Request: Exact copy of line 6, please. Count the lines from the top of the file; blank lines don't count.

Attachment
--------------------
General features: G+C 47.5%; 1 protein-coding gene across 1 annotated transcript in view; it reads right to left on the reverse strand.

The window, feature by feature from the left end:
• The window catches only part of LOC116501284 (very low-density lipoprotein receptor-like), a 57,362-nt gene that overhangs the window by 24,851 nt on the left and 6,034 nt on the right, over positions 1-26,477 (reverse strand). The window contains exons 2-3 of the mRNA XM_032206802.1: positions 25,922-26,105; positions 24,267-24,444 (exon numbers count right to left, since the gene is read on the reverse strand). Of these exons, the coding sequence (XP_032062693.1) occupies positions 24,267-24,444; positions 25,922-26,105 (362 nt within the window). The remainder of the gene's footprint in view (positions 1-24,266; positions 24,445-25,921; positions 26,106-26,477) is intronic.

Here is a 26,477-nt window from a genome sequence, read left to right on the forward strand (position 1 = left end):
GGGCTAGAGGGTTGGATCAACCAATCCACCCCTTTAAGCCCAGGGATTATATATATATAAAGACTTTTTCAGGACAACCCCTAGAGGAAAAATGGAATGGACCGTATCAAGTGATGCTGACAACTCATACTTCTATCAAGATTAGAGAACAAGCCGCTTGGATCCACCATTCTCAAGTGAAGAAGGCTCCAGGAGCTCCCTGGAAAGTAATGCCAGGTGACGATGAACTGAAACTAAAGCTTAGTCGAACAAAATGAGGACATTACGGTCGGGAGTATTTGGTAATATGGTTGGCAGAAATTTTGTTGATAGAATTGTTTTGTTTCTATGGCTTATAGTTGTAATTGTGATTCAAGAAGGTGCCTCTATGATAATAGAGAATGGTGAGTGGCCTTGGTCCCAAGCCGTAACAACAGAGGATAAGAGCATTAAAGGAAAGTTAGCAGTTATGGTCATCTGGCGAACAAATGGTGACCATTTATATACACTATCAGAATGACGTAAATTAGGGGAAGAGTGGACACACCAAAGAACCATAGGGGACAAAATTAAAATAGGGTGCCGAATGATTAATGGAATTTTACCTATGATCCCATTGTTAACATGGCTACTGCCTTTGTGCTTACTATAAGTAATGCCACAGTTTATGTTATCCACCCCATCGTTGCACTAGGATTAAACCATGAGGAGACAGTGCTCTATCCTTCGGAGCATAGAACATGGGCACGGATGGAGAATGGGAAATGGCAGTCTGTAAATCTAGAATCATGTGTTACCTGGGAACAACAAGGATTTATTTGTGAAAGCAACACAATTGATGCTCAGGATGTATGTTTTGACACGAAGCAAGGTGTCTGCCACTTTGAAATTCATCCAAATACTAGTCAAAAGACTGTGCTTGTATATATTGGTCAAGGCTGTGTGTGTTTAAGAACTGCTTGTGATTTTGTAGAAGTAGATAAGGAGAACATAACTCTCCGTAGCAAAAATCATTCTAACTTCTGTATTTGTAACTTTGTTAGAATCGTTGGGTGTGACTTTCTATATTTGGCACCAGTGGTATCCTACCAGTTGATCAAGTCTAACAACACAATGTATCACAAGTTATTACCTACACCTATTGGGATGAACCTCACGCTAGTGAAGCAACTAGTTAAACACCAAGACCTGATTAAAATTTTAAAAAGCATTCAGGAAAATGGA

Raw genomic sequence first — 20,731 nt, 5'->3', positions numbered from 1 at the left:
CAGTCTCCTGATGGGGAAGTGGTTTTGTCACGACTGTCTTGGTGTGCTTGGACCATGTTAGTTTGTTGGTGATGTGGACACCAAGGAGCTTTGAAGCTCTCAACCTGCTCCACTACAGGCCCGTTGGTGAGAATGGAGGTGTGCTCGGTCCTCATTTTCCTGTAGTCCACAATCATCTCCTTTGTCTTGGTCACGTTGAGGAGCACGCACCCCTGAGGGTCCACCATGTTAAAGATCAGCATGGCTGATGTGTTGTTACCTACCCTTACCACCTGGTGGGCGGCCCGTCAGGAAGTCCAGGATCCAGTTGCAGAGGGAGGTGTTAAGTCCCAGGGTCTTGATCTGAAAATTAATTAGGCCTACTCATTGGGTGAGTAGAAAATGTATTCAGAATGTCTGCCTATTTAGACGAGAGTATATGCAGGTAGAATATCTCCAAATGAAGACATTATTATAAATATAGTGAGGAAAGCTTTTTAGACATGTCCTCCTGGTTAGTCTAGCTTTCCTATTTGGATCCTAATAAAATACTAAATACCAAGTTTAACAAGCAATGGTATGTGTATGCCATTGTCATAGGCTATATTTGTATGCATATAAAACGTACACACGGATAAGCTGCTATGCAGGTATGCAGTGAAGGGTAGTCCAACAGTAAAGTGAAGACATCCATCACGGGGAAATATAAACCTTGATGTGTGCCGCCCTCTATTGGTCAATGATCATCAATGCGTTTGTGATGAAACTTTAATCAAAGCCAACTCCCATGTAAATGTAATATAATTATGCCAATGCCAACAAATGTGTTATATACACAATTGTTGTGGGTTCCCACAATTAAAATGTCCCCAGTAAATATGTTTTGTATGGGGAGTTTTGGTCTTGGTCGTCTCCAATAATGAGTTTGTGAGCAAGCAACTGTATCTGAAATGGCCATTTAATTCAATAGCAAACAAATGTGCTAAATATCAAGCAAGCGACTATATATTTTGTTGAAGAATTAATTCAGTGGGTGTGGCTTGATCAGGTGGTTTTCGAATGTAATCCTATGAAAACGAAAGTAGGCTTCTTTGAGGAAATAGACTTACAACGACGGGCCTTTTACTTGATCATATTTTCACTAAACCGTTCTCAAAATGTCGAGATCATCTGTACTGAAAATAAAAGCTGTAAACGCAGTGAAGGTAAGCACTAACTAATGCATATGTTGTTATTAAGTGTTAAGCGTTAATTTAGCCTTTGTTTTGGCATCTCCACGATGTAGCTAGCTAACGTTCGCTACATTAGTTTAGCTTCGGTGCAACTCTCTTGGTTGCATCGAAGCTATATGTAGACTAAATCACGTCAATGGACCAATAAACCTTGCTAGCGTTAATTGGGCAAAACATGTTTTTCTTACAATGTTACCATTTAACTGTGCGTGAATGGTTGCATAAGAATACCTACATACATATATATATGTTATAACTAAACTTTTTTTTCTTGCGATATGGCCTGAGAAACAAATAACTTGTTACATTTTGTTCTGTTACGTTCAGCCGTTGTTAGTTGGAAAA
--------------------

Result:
Raw genomic sequence first — 20,731 nt, 5'->3', positions numbered from 1 at the left: